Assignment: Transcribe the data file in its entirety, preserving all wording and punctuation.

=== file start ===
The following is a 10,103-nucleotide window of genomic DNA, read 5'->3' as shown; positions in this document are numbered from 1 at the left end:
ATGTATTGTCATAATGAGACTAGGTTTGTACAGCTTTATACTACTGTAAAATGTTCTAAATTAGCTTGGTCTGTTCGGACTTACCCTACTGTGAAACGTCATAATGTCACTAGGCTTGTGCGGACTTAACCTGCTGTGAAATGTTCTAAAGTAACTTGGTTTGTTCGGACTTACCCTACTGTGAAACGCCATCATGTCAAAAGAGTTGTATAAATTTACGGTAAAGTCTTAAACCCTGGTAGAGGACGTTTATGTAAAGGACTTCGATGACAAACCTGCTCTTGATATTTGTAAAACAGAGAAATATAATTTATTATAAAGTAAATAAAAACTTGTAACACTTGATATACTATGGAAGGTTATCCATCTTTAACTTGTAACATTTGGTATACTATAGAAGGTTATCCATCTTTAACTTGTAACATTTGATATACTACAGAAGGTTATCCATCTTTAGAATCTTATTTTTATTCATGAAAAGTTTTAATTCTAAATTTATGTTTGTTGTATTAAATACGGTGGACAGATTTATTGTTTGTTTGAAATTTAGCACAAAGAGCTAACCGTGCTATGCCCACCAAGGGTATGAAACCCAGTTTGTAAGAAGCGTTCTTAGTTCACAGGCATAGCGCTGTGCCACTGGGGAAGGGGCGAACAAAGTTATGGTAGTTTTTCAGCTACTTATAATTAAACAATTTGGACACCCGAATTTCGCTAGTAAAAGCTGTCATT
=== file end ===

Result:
The following is a 10,103-nucleotide window of genomic DNA, read 5'->3' as shown; positions in this document are numbered from 1 at the left end:
ATGTATTGTCATAATGAGACTAGGTTTGTACAGCTTTATACTACTGTAAAATGTTCTAAATTAGCTTGGTCTGTTCGGACTTACCCTACTGTGAAACGTCATAATGTCACTAGGCTTGTGCGGACTTAACCTGCTGTGAAATGTTCTAAAGTAACTTGGTTTGTTCGGACTTACCCTACTGTGAAACGCCATCATGTCAAAAGAGTTGTATAAATTTACGGTAAAGTCTTAAACCCTGGTAGAGGACGTTTATGTAAAGGACTTCGATGACAAACCTGCTCTTGATATTTGTAAAACAGAGAAATATAATTTATTATAAAGTAAATAAAAACTTGTAACACTTGATATACTATGGAAGGTTATCCATCTTTAACTTGTAACATTTGGTATACTATAGAAGGTTATCCATCTTTAACTTGTAACATTTGATATACTACAGAAGGTTATCCATCTTTAGAATCTTATTTTTATTCATGAAAAGTTTTAATTCTAAATTTATGTTTGTTGTATTAAATACGGTGGACAGATTTATTGTTTGTTTGAAATTTAGCACAAAGAGCTAACCGTGCTATGCCCACCAAGGGTATGAAACCCAGTTTGTAAGAAGCGTTCTTAGTTCACAGGCATAGCGCTGTGCCACTGGGGAAGGGGCGAACAAAGTTATGGTAGTTTTTCAGCTACTTATAATTAAACAATTTGGACACCCGAATTTCGCTAGTAAAAGCTGTCATT